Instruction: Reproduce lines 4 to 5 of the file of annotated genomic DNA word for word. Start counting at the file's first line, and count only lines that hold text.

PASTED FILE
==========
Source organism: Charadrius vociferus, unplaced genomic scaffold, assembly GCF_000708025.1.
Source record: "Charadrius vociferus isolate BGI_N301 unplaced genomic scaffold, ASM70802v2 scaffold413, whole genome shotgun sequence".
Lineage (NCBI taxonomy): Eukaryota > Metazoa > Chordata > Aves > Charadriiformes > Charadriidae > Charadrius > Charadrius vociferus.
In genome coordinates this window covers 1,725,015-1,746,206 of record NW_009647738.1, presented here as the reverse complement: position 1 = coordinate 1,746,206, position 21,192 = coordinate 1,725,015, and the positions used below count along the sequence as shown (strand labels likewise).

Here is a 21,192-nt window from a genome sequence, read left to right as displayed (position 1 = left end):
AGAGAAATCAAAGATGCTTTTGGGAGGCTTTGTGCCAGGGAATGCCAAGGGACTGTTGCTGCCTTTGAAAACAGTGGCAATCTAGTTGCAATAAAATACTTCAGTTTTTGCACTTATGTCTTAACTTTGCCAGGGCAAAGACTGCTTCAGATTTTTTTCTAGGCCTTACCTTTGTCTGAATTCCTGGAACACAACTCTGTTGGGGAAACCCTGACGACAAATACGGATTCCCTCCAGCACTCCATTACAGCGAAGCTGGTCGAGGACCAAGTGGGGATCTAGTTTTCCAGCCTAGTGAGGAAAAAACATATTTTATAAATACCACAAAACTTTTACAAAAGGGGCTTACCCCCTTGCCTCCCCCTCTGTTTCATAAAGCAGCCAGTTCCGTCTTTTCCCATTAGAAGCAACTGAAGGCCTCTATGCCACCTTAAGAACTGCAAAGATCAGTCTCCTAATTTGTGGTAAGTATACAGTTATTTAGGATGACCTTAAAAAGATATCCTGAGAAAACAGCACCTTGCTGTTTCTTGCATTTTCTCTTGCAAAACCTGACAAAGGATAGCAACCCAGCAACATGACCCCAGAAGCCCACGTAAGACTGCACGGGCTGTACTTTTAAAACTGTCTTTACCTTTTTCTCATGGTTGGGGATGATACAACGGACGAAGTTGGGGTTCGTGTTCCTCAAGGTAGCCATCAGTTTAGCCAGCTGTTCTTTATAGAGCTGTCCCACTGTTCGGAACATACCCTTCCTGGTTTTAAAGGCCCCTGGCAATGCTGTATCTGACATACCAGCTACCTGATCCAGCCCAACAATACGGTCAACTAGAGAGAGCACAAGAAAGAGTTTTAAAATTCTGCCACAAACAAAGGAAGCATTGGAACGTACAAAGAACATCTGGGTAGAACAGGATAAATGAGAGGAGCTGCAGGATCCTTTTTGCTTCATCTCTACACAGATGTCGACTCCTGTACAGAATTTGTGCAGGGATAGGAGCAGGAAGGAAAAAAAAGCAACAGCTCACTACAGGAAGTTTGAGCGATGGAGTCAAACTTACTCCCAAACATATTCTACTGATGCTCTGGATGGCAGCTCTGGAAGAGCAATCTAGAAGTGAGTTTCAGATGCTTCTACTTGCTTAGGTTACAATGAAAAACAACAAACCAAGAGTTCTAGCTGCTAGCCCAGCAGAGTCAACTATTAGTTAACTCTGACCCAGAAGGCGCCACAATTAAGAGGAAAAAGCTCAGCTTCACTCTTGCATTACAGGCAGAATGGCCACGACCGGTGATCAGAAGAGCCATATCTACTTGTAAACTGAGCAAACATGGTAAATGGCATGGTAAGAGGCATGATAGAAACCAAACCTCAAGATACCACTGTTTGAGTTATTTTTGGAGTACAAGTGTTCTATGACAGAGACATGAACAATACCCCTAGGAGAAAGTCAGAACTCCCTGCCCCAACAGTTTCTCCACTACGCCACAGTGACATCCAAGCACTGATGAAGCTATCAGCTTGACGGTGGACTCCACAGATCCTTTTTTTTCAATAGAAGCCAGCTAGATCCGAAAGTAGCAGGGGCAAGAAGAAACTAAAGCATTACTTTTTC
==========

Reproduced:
In genome coordinates this window covers 1,725,015-1,746,206 of record NW_009647738.1, presented here as the reverse complement: position 1 = coordinate 1,746,206, position 21,192 = coordinate 1,725,015, and the positions used below count along the sequence as shown (strand labels likewise).

Here is a 21,192-nt window from a genome sequence, read left to right as displayed (position 1 = left end):